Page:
Well, I'm back from Rhode Island--hope everyone had a nice Thanksgiving. I saw some family members I hadn't seen in awhile, which was nice. But alas, back to the old grind.
Fernando Teson has a post on PrawfsBlawg that I think is really important. It urges liberals to stop focusing on slamming President Bush, and instead "reconstitute itself and recover the great imagination about equality and freedom." Teson attacks those protestors who took to the streets not to call for the elimination of a genocidal monster, but instead to protest his elimination. There is simply no excuse for that.
I took Feminist Theory this last term, and it was very instructive on this count. I should hasten to say that the vast majority of the works I read were intelligent, thought-provoking, and in many cases spot-on. People who deride modern feminism need to read more of it, because it has a devastating critique of our modern world and brings up challenges that need to be addressed.
However, there were a few people who, in class discussions, I argued read less like serious liberal scholars and more like conservative plants meant to discredit the whole movement. These people reflexively attacked America on every front, defended despotic regimes, and offered no plan or suggestion for improving women's rights in other countries (regarding the US, of course, they were verbose in their criticisms). John Kerry and the Democratic Party do not "blame America first." These people blame us first, last, and always.
In some frustration, I wrote my final paper calling for a more active feminism (which, for this post, I'd extend to liberalism in general). One that wouldn't just talk about "injustice" and "oppression," but would actually take active steps to change them. This implies some level of political realism. Calling for the capitalist power structure to wither away and die from your Southwest Missouri State University ivory tower won't actually help anyone. Joining a coalition pushing for a multilateral intervention in Darfur just might. Seize opportunities when they present themselves--the purpose is to help people, not to win tenure or even elections. I should add once again that the type of person I mentioned above--the total America-hater who slams anything our country does and overtly props up dictatorial regimes is a tiny minority in America today. The vast majority of liberals are committed to a just global order and a better world--they're just blinded by (justifiable) rage at the current administration. But even still, I think that a principled left, dedicated to true reform and possessing a commitment to action, would be far more effective both in the world and at the ballot box, than what we have today.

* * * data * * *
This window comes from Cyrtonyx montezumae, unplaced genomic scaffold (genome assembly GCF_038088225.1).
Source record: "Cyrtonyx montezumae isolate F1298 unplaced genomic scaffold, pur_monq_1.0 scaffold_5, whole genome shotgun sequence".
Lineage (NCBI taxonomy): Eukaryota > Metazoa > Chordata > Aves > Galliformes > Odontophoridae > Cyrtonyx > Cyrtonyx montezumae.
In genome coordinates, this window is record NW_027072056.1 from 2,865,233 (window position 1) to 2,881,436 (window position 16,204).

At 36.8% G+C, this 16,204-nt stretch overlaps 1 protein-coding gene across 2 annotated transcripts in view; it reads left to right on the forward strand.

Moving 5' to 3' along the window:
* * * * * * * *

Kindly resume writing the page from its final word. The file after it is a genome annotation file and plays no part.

UPDATE: I've got a longer addendum up addressing some further issues that have been raised since I posted (including those by Mister Commenter Guy).